There's a saying that in order to survive in a competitive market you are either the first or the best. Quality. There is always room in a market for high quality, because there's virtually no ceiling on it. The Wu-Tang clan spared no expense in making this album.
Hand-cvarved by a Moroccan artist and ten others. Read that again.
Oh, you threw some paint on a square and called it a day? Not the Wu. They took longer and spent more money and crammed more stuff into an album to make it arguably the most valuable, rare, and unique album ever. Do you slave over the stuff you make? Is it high quality?
How do you know if something is high quality? It kicks a**. People can't not say something about it. People save it. People frame it. People recited it back to you. People share it. People put it on repeat. People lock it in a museum. People are moved by it.
Lots of people. People who don't go to your Church, and people who don't know who you are, and people who aren't the same political party as you. People who are far from you. People who speak a different language. People who disagree with you fundamentally. People who hate you.
Another principal in market economics (that is, selling the crap you make) is scarcity. Scarcity makes something special. Like diamonds. (Or not like diamonds).
There is only one copy of this record. They played it publicly only once. Some people showed up in a room naked without their phones or cameras or recorders or other artificial-experience-validators. And maybe for the first time in years, this album and the weight of its scarcity forced people to shut up and just stand there. It was only going to be played once.
In the search for market penetration, or mass acceptance, or mainstream affirmation, do we forget to make things that are scarce? Scarcity makes something valuable. The most un-scarce things are the least valuable, or at least the least appreciated.
And not just things that are actually, physically, scarce. We often lack a scarcity awareness. The awareness that this minute passing right now is the first and last of its kind. The awareness that this life is only singular. The awareness of the scarcity of good friends. A scarcity awareness.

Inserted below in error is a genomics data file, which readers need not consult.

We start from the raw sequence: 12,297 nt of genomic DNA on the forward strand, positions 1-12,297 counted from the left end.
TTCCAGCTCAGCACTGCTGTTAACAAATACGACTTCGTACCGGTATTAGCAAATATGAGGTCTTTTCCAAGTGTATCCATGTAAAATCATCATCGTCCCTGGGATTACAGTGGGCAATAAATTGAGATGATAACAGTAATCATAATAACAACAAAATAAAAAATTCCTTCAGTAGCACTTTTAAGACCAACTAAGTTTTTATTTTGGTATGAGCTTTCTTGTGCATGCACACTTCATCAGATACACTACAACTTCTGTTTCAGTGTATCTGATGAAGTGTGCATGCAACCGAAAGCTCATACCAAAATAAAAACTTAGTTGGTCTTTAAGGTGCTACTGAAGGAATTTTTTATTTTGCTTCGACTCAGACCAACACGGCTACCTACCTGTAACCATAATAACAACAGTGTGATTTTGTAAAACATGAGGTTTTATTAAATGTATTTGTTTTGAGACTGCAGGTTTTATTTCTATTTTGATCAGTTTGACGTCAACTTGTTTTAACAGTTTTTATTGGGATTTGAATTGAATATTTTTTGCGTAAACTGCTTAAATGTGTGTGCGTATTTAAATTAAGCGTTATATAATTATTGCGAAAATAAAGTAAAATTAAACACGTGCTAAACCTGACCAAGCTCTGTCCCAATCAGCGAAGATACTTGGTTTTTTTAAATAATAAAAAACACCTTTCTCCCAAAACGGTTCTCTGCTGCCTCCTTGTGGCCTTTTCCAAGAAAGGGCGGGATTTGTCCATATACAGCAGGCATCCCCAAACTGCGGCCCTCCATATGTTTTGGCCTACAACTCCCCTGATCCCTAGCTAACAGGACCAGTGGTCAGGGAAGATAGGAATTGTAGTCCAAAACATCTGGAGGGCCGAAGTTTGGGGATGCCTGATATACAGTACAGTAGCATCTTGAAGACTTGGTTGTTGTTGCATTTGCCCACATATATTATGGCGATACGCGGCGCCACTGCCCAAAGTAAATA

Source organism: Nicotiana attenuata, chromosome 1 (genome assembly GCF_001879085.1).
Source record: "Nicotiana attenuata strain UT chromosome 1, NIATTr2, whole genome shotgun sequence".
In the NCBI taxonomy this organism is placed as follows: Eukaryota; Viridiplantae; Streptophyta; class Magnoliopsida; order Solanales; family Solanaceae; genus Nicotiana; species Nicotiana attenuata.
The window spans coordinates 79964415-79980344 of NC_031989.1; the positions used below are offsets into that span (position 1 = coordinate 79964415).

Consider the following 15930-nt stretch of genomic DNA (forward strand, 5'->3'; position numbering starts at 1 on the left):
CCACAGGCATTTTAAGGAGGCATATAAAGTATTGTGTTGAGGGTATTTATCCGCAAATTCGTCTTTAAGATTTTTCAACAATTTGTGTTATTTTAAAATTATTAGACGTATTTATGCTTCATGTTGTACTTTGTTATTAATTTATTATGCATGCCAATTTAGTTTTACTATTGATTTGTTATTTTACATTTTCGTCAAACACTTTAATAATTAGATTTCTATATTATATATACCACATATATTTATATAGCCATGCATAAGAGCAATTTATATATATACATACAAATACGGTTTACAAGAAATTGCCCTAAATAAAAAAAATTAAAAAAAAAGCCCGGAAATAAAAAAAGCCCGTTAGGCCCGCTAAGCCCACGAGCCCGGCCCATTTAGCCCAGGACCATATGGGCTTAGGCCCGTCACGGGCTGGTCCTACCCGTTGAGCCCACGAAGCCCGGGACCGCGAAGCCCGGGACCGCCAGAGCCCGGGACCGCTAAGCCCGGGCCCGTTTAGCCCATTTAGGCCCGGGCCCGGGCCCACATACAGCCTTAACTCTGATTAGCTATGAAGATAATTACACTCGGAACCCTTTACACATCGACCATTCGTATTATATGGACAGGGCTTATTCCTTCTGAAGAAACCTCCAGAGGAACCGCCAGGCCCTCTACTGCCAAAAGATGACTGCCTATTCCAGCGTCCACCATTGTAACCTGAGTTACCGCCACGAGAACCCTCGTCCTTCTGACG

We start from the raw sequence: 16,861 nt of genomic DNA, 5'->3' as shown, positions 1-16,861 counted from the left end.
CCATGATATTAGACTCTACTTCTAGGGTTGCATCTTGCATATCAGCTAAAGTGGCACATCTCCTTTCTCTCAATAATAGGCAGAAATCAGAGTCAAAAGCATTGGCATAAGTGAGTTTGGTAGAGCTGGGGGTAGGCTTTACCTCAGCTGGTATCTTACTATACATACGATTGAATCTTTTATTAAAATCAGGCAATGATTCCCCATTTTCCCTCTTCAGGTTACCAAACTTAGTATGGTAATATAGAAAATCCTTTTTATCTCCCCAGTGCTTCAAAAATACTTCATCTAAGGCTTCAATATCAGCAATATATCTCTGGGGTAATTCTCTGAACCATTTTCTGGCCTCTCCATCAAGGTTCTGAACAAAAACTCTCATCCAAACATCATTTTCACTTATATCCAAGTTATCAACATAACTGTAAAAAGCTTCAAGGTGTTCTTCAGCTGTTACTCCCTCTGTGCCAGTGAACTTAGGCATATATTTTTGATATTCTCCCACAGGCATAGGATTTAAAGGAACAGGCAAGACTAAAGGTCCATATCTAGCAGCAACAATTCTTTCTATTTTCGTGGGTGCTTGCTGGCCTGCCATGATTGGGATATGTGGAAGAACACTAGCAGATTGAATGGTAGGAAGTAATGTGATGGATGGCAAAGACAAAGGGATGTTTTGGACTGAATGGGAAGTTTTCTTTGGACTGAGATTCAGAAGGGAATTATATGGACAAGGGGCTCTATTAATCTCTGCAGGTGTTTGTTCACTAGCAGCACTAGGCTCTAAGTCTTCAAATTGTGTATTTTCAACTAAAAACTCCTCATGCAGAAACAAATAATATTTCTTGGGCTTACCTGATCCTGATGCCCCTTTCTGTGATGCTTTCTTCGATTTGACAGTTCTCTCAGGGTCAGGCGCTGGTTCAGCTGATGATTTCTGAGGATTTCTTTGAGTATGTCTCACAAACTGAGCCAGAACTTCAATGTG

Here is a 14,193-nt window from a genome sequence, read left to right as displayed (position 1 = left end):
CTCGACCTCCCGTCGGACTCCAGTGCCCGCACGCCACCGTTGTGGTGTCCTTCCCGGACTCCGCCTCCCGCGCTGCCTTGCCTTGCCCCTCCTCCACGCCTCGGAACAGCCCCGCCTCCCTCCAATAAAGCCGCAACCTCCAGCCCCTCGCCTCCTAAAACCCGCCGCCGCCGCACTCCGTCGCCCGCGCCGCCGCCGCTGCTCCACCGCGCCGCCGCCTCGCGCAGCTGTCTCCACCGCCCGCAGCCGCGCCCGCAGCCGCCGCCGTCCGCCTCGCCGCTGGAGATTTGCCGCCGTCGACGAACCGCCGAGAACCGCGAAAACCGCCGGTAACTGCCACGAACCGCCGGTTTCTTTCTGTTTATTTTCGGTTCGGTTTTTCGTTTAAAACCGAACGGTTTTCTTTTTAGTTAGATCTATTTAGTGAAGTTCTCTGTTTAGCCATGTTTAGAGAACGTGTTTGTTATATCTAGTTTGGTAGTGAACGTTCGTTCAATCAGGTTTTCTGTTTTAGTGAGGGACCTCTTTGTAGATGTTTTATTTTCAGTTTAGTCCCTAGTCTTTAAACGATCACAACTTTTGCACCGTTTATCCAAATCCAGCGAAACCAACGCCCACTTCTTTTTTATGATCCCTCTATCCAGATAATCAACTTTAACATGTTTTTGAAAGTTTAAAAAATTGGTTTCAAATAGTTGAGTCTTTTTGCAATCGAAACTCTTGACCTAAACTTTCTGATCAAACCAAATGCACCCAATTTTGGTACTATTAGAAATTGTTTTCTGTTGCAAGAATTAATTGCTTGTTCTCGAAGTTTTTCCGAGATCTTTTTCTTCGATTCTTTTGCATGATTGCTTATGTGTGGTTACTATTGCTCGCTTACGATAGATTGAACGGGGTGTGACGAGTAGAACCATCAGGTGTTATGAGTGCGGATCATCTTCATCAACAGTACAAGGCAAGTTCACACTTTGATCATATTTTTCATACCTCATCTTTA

When making something, the maker must bake scarcity into it. Turn off the camera. Throw away the other copies. Perform it live. Do something singular.
When something can make you feel the weight of scarcity, you see it for the first time. Everything else blurs out of focus. You see it as if it and you are the only things. You really see it.
Does It Have a Scarce Quality?
The Church is calling for a new evangelization. An evangelization "new in its ardor, method, and expression". Its what Pope St. John Paul II and Pope Benedict championed for.
I'm starting to develop a thesis that might somehow connect artists/makers/creators to the future development of evangelization. Maybe its not a big deal. But it sure does help push me further.
"As the 20th century draws to a close, the Church is bidden by God and by events - each of them a call from Him - to renew her trust in catechetical activity as a prime aspect of her mission. She is bidden to offer catechesis her best resources in people and energy, without sparing effort, toil or material means, in order to organize it better and to train qualified personnel." Catechesi Tradendae #15
Are we challenging the borders of this new frontier?
Are we striving constantly to make things that are scarce and high quality?
Or are we racing to repeat things that are popular and unchallenging and that are sure to work?
Do our talks and conferences match up to this? Or are we just repeating THE SAME FREAKING CONFERENCE and the same talks and cute sayings ad infinitum? Does our music challenge us like this? Does our art challenge us? Is it high quality and scarce, sparing no effort or toil or material means?
And here's what is most important to us Christians:
Is our Church's evangelization, catechesis, music, art, culture, writing, [fill in the thing you make] the highest quality and does it weigh heavy in that kind of scarcity that arrests people and holds them still.
Because if the Gospel isn't that, then you aren't sharing the Gospel.